Back in February we did a very successful option trade with TLT. We described it in an article posted in the first week of March (A Contrary Option Trade with TLT). At the time, we projected that it might eventually be the best trade of 2011. Very few paid any attention to this trade, and some thought that we were intellectually challenged for suggesting it. After all, the famous Bill Gross drastically reduced his exposure to long dated Treasuries in March and noted analysts were consistently detailing how shrewd this move would prove to be over time.
Since then, Mr. Gross has apologized for his “mistake”. Recently, he has apparently reversed his position. While we do not necessarily view Mr. Gross as a walking, talking contrary indicator, there are a number of other factors that make a similar option trade using the inverse ETF, ProShares UltraShort 20+ Year Treasury (TBT), compelling at this time.
From the Proshares website TBT is described as follows:
This Short ProShares ETF seeks a return that is -2x the return of an index or other benchmark (target) for a single day, as measured from one NAV calculation to the next. Due to the compounding of daily returns, ProShares' returns over periods other than one day will likely differ in amount and possibly direction from the target return for the same period.
While this fund is not a perfect trading vehicle for extended periods, we are not trading the fund itself, but its options. As we describe below, we are trading the options at a credit with limited exposure of our capital.
Simply put, we think that the surge of funds into Treasuries, especially since late July has been largely overblown. The aversion for risk among many investors wishing to avoid a repeat of 2008 has been an important component of the cause. Now that the Fed has “responded” to the ongoing European fiscal crisis with another dose of what in effect is another round of monetization, the fear among the risk averse will likely subside.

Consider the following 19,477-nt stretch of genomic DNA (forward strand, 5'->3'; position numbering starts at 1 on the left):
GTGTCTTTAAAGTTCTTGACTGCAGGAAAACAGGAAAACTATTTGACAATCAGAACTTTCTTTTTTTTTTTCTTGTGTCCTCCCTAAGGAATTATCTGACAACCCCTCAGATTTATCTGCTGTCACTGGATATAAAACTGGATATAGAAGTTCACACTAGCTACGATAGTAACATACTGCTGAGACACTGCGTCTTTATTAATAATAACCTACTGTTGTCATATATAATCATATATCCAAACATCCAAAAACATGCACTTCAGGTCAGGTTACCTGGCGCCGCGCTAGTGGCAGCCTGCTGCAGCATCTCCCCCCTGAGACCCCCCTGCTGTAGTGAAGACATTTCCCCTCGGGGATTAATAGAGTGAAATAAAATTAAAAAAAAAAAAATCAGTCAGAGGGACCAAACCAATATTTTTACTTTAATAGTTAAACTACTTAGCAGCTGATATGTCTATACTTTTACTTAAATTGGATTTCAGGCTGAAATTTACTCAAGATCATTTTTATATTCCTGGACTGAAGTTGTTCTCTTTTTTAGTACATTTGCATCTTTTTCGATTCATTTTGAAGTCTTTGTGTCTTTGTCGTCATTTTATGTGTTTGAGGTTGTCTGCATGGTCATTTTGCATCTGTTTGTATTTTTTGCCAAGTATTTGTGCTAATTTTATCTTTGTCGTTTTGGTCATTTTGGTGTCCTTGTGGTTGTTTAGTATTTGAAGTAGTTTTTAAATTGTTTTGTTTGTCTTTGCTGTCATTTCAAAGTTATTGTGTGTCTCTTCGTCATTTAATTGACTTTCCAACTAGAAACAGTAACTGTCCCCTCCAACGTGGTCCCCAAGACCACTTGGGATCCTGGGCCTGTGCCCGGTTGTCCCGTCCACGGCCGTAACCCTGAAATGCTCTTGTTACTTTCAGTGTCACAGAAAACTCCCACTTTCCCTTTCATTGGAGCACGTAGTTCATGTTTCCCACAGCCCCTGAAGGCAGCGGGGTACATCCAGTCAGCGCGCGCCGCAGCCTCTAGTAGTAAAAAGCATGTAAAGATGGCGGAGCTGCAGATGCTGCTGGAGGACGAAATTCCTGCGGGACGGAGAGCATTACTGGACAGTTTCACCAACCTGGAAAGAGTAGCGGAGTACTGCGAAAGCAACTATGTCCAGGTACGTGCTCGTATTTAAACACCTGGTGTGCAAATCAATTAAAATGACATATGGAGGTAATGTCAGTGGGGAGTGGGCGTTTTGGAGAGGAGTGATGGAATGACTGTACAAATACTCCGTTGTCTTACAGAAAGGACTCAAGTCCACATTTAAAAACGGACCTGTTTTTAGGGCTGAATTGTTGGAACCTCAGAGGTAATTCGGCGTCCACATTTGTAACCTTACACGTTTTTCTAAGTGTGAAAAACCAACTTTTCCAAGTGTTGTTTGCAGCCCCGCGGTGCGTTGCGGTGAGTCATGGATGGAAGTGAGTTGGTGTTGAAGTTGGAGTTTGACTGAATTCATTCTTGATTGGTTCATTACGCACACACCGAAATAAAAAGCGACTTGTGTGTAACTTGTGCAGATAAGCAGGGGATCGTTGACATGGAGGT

Stated otherwise, what happens to the stock market when the selling has dried up? We think that the markets are due for a significant rally; the result should cause larger inflows of capital into the stock market within the next month or so when greed overtakes fear and the risk of missing another “March 2009” will be too great a temptation for most investors and fund managers to ignore.
Technically, the TBT candle chart is displaying a double bottom pattern with support at 18.00 and we have identified Fibonacci resistance points at 23.20, at 27.25 and 30.00. The point and figure chart is forming a nice base, and will break out convincingly at 20.75.
We view volatility as another important factor in weighing the effectiveness of a TBT option trade at this time. Generally, we buy stock (and sell puts) when the CBOE SPX Volatility Index (VIX) and CBOE OEX Volatility Index (VXO) range above 35.00. We will be selling stock when these indicators are below 20.00. Accordingly, we have been buying stock and aggressively selling put options for the past two or three months. However, the time for accumulation may be about to come to an end.
In order to take advantage of the temporary break in the upward trend for long dated Treasuries, we have initiated the following positions:
- Sell 2013 January 20 TBT puts for 3.90;
- For each put we sell, buy 2 March 20 TBT calls for 1.45 each.
This trade is done at a 1.00 credit (we like to get paid to trade). This makes sense, as option implied volatility for this security is reasonably high. Depending upon the timing and strength of the move, we will likely take profits at the Fibonacci milestones identified above before mid-March. At that time, we will evaluate whether to buy calls in more distant calendar months, or simply hold (or buy back) the short puts.
The features we like best about this trade include:
- We essentially double our leverage over merely buying shares in TBT;
- We gain exposure to TBT's March call options at a credit;
- We reasonably define our risk based upon chart support; and
- We put ourselves in position to make significant profit as long dated Treasuries decline in value over the next several months.
Will this be the best trade in 2012? Actually, we think that by spring, long dated Treasuries (TLT) will present us with another golden opportunity to benefit from yet another stampede into the largest, most liquid safe haven in the world.